It's not just security that's keeping CIOs from moving critical business applications into the cloud. When any downtime can negatively affect the bottom line, IT organizations want to make sure they can deploy application performance management (APM) tools to monitor availability. But that's not yet easy, or sometimes even possible, when applications are housed off-site. If a cloud provider doesn't offer sufficient metrics or allow customers to deploy APM instrumentation on its infrastructure, how can you know when performance is suffering, and why?
You can't. So we were surprised when a recent InformationWeek Analytics APM survey revealed scant use of monitoring when it comes to software as a service or apps on public cloud services. Just 28% of respondents use APM tools to monitor most of the cloud applications that they use, while 70% monitor only a few or none at all.
The problem is, the application architecture transformation brought about by the adoption of cloud services requires an equally transformational approach to performance monitoring. One example: Some APM vendors are embracing the cloud as part of the solution via the concept of monitoring and management as a service, or MaaS. MaaS platforms from companies like AppDynamics, BlueStripe, and Coradiant can automate tasks typically involved in setting up APM software, including agent installation and component relationship mapping. The monitoring service can be used for both on-premises applications and those in a public cloud environment.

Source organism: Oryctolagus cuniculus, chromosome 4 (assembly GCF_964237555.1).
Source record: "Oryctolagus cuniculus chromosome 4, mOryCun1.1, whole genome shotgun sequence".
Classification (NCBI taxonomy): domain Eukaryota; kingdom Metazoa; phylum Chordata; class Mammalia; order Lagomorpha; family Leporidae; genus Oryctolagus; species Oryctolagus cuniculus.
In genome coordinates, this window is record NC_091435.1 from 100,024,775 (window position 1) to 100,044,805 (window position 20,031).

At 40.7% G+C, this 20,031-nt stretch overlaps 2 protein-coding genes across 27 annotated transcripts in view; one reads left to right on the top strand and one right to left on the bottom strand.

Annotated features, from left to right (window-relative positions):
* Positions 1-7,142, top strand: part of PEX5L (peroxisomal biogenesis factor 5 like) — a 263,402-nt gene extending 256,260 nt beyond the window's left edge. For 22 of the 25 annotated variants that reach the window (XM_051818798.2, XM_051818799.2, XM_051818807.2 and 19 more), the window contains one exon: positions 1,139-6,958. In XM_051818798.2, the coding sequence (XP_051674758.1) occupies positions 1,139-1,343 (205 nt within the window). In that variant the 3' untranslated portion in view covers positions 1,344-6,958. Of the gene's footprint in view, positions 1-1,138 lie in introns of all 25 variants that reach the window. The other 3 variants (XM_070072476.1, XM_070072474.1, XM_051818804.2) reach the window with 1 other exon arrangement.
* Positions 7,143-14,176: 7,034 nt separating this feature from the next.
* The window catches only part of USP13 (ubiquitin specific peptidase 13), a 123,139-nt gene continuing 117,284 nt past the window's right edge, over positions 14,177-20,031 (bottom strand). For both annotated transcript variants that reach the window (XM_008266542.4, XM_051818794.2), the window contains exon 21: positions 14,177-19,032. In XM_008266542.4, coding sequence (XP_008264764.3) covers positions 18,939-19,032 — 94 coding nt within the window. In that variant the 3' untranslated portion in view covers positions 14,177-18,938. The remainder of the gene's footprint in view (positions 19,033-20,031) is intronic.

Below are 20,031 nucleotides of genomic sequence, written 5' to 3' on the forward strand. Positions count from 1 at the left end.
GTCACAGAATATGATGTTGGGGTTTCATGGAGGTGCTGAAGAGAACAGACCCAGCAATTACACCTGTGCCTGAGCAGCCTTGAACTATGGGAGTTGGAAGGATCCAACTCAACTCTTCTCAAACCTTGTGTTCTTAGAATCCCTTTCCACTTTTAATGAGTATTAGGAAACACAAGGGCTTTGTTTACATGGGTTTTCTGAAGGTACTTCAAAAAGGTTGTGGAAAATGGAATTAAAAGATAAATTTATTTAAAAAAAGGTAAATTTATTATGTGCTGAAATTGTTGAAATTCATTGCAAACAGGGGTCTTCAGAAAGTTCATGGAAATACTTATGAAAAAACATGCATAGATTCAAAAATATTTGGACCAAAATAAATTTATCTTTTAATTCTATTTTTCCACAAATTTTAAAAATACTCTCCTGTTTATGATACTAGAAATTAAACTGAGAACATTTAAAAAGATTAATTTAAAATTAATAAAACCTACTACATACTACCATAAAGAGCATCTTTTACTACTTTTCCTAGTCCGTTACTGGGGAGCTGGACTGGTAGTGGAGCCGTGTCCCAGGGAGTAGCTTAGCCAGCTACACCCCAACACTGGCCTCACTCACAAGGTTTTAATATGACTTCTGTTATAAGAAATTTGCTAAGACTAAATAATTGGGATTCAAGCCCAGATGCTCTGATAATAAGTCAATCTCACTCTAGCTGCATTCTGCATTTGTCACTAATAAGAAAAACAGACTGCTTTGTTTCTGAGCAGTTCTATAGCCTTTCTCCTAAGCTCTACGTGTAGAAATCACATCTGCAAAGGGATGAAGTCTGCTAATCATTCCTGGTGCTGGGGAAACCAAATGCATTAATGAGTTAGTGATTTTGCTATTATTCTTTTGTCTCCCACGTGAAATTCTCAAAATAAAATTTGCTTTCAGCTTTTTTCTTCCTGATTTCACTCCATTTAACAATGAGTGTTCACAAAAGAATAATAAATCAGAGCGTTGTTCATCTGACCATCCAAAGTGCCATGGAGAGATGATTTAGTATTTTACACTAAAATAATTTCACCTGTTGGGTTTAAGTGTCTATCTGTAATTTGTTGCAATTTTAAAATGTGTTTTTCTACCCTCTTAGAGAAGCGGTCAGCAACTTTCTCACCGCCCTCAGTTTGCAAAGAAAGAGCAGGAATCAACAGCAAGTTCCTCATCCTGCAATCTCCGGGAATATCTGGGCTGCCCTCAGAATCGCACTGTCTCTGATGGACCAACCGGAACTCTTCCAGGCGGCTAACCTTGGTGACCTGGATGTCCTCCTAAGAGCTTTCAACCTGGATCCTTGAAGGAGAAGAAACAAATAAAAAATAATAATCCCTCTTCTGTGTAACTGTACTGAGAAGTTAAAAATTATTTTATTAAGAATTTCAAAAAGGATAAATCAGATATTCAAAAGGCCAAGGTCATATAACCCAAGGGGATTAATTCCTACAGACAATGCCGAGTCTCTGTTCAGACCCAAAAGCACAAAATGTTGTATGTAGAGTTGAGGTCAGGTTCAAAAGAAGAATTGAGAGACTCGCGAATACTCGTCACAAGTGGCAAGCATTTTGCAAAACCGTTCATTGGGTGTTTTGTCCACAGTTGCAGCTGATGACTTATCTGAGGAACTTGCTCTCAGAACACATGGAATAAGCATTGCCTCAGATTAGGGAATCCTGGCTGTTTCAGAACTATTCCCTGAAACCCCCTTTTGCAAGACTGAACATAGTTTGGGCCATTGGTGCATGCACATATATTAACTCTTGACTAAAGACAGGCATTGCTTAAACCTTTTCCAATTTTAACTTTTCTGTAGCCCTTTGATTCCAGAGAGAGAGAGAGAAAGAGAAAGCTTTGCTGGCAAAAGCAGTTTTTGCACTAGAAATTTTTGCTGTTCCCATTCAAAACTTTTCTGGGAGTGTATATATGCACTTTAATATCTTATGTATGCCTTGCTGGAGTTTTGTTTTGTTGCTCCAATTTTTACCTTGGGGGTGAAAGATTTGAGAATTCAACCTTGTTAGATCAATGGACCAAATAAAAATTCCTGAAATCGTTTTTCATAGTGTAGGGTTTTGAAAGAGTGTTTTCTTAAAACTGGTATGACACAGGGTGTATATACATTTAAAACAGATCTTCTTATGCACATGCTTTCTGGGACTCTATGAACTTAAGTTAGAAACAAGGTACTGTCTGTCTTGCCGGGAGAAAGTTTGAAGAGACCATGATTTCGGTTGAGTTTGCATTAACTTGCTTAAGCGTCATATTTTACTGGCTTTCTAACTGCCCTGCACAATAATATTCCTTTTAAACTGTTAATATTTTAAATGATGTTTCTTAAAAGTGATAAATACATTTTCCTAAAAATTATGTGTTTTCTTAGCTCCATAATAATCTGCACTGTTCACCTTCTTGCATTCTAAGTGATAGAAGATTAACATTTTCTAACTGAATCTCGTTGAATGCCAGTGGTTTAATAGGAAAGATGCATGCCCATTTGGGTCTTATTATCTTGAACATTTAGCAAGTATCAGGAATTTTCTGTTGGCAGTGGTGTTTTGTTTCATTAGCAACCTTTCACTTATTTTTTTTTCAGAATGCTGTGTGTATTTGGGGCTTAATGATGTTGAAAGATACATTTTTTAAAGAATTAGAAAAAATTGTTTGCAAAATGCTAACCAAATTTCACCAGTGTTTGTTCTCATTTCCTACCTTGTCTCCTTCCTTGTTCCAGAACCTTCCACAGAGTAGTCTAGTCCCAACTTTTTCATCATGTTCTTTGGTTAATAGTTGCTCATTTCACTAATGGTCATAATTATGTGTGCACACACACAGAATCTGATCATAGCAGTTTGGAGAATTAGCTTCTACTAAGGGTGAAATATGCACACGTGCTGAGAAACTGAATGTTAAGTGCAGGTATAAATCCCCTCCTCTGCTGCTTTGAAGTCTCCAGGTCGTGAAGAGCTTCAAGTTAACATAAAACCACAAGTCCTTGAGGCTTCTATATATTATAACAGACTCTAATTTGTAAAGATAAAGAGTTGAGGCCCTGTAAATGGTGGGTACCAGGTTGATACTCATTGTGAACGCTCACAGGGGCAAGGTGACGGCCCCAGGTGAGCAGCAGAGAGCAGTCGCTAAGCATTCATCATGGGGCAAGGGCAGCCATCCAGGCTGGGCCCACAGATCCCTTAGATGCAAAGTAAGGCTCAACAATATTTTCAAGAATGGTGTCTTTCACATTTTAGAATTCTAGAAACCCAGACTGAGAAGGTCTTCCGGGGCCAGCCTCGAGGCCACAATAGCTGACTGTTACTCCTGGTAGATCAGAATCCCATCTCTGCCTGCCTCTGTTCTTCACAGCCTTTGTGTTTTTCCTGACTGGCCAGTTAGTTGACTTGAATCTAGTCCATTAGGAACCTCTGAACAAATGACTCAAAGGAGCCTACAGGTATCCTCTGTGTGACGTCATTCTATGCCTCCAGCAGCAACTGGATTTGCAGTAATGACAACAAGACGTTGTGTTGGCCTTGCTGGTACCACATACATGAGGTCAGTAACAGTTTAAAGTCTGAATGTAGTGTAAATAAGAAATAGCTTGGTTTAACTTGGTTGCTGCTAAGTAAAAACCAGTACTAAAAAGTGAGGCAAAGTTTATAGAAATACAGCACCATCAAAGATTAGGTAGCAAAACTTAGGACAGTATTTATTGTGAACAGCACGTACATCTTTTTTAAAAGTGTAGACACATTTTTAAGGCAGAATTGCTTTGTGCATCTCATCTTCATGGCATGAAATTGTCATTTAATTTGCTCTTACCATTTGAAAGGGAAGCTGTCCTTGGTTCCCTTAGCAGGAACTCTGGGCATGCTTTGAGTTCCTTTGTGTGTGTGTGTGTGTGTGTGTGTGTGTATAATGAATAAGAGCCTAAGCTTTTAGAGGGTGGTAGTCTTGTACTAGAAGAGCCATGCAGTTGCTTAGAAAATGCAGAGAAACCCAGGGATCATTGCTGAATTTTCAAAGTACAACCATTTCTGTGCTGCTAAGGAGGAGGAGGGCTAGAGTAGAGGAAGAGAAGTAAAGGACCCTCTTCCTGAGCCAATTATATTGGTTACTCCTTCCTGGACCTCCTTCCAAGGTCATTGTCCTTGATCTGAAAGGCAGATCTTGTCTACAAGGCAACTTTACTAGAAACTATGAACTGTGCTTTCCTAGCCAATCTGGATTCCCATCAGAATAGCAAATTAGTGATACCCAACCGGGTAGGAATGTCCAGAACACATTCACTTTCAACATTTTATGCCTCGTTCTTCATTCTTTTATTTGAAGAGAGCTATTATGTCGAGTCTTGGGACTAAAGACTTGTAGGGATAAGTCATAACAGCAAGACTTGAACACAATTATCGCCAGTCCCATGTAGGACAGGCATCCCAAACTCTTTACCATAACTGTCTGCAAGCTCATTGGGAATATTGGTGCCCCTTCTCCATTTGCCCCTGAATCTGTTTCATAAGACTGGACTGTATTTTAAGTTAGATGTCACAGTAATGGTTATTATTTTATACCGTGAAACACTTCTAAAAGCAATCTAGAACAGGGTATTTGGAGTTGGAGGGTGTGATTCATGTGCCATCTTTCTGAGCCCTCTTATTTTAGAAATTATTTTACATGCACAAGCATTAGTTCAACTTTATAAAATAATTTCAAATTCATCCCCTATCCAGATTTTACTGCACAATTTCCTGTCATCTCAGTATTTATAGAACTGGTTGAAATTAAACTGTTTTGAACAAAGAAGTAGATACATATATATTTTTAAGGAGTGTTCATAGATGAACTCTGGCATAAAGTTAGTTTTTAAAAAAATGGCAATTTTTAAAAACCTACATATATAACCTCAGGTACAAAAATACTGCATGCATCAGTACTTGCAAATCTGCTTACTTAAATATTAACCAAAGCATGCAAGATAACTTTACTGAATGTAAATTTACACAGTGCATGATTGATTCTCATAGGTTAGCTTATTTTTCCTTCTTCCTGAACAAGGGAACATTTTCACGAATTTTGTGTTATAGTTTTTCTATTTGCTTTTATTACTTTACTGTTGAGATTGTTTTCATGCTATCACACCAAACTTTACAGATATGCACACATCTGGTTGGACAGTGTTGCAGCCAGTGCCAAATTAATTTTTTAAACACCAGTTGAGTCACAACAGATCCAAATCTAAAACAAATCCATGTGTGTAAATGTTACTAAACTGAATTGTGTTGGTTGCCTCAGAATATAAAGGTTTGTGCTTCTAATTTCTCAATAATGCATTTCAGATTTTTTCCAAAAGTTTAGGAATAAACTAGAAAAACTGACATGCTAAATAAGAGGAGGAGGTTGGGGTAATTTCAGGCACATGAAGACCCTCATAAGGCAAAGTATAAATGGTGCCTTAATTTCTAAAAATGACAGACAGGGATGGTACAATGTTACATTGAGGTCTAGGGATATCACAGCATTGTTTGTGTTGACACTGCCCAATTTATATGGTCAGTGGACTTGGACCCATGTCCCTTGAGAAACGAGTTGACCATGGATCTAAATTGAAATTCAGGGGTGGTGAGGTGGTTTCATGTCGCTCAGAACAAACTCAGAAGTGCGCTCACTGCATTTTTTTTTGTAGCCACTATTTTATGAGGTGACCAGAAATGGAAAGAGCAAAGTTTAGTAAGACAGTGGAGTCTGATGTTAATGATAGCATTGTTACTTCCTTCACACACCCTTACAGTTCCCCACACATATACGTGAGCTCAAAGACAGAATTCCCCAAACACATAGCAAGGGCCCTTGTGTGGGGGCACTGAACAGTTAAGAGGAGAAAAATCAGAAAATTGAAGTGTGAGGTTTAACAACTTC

In other cases, when it comes to SaaS and infrastructure-as-a-service platforms, IT teams are using synthetic transaction tools that simulate real application traffic and data payloads; they help test the user experience and discover bottlenecks and other problems that affect speed, transaction completeness, and availability. Whether you adopt APM as a service or adapt your in-house techniques, metrics will need to change to suit evolving application and business service priorities with regard to transaction processing, Web page load times, and so on. For example, companies may need to tweak data collection and analysis steps to give managers a more coherent and up-to-date picture of application performance. Rather than being concerned about each component individually, the collection perspective must shift to the overall user experience--in most cases, the transaction view.
Going to the cloud won't save money if you lose business because of poor performance, so make the APM transition a priority, not an afterthought. Decide whether your current toolsets can extend visibility over both on-premises and cloud or virtualized applications, so that you can have confidence and certainty about performance.
David Stodder is chief analyst at Perceptive Information Strategies. Write to us at firstname.lastname@example.org.
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